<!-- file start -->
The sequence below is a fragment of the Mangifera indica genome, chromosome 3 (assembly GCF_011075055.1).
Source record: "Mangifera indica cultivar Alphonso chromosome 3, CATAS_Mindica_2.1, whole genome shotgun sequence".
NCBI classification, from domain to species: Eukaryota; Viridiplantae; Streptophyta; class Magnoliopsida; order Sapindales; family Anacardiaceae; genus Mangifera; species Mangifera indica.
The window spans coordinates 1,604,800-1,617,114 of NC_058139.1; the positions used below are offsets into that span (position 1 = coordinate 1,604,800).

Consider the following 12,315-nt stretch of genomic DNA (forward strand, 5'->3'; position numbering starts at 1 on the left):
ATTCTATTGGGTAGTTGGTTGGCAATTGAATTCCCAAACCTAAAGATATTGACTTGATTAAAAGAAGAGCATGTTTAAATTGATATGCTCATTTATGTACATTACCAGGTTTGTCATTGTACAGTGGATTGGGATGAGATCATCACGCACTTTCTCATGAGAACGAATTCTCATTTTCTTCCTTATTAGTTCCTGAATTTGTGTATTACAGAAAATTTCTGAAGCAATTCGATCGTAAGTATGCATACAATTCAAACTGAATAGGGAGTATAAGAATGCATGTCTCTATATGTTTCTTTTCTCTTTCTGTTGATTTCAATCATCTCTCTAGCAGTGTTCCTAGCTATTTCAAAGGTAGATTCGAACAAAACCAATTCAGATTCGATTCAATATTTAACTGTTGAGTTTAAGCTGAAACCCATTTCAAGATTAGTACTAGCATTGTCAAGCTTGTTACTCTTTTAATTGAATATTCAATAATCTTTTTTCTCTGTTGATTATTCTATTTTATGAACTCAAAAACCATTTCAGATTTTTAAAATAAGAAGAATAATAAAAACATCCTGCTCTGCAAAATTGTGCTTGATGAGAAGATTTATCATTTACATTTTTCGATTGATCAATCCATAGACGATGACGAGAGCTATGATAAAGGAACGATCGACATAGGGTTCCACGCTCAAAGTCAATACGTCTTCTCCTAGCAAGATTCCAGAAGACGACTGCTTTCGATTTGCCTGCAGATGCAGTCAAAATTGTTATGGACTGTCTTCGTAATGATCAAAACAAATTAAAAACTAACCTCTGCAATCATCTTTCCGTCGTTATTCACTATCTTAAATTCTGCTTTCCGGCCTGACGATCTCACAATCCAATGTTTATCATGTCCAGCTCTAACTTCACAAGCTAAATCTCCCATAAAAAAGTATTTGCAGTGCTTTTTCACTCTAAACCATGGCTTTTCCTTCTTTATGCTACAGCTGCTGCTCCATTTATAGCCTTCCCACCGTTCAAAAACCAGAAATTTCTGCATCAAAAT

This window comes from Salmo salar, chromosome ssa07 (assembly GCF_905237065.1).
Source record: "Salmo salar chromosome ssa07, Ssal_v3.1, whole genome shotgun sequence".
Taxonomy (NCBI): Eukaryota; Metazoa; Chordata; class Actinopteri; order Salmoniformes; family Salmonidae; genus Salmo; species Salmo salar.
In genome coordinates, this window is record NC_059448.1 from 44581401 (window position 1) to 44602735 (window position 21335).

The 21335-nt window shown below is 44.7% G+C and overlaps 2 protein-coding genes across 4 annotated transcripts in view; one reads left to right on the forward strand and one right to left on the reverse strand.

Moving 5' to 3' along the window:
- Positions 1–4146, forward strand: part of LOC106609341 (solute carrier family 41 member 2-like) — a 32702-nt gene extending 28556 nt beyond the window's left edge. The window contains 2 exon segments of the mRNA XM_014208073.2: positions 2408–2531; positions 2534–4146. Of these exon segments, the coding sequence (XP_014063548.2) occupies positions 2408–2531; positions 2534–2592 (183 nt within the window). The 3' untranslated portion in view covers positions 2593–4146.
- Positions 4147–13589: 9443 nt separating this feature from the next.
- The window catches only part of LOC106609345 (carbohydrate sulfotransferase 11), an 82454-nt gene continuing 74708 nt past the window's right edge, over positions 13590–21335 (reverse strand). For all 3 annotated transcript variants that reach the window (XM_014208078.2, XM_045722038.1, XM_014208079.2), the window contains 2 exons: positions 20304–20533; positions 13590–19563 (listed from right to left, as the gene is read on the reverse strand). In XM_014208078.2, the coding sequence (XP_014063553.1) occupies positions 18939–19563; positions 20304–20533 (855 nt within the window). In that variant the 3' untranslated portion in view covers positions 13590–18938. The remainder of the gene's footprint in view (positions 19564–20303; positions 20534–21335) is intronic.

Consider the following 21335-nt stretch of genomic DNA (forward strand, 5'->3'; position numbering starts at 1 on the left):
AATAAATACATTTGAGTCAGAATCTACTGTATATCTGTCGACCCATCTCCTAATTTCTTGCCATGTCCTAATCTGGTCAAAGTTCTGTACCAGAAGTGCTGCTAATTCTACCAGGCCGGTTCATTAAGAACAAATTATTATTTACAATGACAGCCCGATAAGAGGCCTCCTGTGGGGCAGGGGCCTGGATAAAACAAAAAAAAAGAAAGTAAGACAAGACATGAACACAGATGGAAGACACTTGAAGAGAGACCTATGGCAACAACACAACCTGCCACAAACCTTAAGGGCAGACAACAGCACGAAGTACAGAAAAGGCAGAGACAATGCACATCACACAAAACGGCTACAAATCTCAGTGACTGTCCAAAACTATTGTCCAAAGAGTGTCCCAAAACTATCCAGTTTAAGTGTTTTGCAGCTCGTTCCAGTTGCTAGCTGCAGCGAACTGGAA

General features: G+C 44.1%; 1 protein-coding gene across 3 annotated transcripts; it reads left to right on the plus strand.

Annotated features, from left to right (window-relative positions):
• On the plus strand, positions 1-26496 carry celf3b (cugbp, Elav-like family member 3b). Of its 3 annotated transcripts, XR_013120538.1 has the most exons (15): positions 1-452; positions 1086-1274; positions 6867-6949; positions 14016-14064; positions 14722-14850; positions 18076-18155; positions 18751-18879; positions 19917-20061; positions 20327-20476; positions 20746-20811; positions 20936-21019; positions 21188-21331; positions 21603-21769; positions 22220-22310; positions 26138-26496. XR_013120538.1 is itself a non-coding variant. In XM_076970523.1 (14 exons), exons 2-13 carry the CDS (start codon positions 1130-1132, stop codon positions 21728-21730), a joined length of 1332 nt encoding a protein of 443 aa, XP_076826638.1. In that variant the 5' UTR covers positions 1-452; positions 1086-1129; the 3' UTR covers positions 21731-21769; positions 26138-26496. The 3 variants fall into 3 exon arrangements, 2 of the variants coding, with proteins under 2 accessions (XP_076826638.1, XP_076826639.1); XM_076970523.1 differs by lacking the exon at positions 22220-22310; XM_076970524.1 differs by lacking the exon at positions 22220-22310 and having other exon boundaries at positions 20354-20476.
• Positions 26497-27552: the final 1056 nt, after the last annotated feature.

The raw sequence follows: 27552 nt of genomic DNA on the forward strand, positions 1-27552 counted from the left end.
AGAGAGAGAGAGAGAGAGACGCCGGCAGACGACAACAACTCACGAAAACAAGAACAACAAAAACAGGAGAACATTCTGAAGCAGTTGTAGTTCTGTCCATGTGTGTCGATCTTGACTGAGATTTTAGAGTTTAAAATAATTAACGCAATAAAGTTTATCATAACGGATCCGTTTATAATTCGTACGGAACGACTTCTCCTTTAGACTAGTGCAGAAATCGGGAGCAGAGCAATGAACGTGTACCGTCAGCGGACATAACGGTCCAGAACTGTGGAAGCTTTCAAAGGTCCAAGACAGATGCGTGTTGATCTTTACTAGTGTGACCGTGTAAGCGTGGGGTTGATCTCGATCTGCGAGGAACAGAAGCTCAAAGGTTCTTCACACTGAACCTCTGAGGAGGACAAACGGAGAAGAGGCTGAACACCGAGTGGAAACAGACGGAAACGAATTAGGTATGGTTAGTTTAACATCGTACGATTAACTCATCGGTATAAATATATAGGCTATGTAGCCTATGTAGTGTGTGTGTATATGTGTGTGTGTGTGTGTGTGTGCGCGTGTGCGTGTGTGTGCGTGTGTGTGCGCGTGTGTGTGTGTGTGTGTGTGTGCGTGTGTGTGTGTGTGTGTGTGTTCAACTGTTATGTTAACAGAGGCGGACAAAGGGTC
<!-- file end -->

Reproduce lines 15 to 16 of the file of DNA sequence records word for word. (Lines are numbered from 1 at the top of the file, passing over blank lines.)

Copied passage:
- The window catches only part of LOC106609345 (carbohydrate sulfotransferase 11), an 82454-nt gene continuing 74708 nt past the window's right edge, over positions 13590–21335 (reverse strand). For all 3 annotated transcript variants that reach the window (XM_014208078.2, XM_045722038.1, XM_014208079.2), the window contains 2 exons: positions 20304–20533; positions 13590–19563 (listed from right to left, as the gene is read on the reverse strand). In XM_014208078.2, the coding sequence (XP_014063553.1) occupies positions 18939–19563; positions 20304–20533 (855 nt within the window). In that variant the 3' untranslated portion in view covers positions 13590–18938. The remainder of the gene's footprint in view (positions 19564–20303; positions 20534–21335) is intronic.

Consider the following 21335-nt stretch of genomic DNA (forward strand, 5'->3'; position numbering starts at 1 on the left):